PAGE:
This morning, ignoring the slackers on the panhandle of this revolting cesspool of a city, stepping over the druggie bums while hurrying to digital servitude in order to pay off my future self for my present home entertainment system, I took a sip of my Starbuck's and felt some small, unexpected mass strike my tongue - a bug. Instinctively I reeled, dropping the cup and spitting the suddenly-vile substance into the gutter, but it was too late: My overactive gag reflex had already fired a warning signal to my brain, and my imagination had already manufactured for my edification an image of the bug's last moments on earth, scalding to death in my double expresso and voiding the contents of its bladder and tiny insectoid bowels.
It took exactly 0.005 seconds for the results of that calculation to make it back into my conscious processing stream, whereupon my already-engaged somatic systems took the disgusting idea and ran with it, arriving instantaneously at the inescapable conclusion that the noxious molecules needed to be expunged from the system post-haste. In layman's terms, suddenly unmindful of my pressed trouserlegs and Gucci shoes (almost paid off), I began vomiting into the street.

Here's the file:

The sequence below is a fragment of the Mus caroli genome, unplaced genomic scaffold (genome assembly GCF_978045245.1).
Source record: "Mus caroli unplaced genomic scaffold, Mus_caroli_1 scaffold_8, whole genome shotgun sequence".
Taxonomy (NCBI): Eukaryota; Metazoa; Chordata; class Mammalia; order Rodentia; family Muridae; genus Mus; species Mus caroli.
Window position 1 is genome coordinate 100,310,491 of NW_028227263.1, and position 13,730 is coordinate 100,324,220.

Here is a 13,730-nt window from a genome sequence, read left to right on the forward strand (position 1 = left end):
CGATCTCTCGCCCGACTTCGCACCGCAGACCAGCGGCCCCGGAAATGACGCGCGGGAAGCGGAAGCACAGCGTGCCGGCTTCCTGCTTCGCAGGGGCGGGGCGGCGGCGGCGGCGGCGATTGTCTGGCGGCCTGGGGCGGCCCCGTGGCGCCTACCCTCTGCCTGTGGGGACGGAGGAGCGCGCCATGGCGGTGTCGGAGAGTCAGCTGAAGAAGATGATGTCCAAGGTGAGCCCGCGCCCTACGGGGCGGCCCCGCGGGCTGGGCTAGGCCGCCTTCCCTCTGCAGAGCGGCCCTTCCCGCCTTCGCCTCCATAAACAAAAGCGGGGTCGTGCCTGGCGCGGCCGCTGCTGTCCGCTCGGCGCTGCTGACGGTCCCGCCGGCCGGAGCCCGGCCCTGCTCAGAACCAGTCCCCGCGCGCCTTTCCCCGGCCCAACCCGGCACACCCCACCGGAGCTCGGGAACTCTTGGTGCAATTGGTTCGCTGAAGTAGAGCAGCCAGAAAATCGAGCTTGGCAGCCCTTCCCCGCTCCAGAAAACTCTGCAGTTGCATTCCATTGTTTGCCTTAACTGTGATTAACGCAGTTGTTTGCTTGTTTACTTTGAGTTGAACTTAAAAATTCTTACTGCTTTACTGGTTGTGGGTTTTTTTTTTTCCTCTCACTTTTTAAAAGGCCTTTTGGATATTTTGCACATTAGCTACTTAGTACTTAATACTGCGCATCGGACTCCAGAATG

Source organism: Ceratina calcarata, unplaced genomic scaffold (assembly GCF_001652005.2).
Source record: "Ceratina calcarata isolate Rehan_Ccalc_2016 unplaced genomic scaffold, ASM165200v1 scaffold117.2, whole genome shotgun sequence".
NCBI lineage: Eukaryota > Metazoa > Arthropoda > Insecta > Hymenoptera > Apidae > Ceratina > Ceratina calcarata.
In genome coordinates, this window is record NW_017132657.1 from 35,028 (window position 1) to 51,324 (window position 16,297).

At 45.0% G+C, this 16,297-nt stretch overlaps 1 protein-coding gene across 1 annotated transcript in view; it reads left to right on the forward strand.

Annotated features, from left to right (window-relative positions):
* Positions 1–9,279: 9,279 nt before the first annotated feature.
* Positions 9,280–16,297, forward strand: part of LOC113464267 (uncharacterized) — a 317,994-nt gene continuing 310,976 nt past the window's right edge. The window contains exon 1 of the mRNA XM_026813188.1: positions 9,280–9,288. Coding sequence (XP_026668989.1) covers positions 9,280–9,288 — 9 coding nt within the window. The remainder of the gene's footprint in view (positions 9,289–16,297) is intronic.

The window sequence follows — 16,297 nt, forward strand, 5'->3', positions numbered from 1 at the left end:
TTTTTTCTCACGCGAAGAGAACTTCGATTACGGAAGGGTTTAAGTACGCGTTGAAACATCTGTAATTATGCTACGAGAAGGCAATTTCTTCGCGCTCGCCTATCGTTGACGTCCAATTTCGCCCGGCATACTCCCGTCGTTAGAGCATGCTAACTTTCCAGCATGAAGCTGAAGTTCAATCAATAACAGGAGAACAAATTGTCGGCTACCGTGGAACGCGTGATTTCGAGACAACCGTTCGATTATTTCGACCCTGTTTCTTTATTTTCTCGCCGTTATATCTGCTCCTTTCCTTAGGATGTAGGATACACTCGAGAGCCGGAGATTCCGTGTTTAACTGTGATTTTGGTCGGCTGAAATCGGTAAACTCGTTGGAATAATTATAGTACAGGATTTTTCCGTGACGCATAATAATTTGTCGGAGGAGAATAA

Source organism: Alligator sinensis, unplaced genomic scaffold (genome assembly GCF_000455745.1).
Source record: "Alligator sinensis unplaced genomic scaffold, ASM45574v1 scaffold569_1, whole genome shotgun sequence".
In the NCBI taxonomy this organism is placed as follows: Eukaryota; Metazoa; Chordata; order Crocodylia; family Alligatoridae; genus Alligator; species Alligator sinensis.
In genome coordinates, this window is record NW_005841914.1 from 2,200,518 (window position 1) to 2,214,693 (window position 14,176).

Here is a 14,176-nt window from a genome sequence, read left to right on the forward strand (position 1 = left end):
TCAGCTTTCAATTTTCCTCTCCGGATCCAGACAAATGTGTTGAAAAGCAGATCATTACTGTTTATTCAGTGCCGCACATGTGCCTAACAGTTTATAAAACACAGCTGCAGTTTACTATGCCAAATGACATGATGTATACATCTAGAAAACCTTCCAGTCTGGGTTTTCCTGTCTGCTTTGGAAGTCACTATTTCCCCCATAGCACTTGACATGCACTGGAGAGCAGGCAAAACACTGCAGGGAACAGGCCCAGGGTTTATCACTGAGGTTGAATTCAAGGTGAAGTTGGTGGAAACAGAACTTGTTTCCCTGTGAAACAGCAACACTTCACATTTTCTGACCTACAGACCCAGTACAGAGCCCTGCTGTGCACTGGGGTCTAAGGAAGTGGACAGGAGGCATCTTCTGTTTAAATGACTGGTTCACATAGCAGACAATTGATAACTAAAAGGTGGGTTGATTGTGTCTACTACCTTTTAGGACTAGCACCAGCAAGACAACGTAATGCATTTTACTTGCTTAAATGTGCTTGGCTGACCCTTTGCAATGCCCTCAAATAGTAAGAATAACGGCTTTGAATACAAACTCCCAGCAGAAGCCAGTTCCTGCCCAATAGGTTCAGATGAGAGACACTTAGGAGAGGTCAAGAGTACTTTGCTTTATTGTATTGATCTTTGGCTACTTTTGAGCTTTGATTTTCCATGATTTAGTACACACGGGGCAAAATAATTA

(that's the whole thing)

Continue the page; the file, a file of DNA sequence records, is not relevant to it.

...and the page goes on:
Several yards away, a skater and his beggar friend began to laugh, pointing in my direction and ridiculing my sudden loss of control. Behind them, several other scrappy youths turned to see what was so funny. Before I could do anything about it, I was the subject of the entire block's attention. A nearby hotdog vendor snorted. A turbaned foreigner came out of his shop doorway and stared at me, incredulous. A busload of tourists snapped photographs. The cop on the corner shook his head and looked the other way, disgusted. My shoes were ruined. Sputum ran from my lips, splattering with a loud PLOIP! on the pavement. I hocked and spit, blinking hard and trying in vain to recapture some semblance of normal consciousness. Gasping for air, I slowly straightened up to see the client I had been hurrying to impress; staring right at me, mouth open, face drained of all color. Our eyes locked.
I have never felt so human in all my life.
And that, Your Honor, was the moment I realized that they all had to die.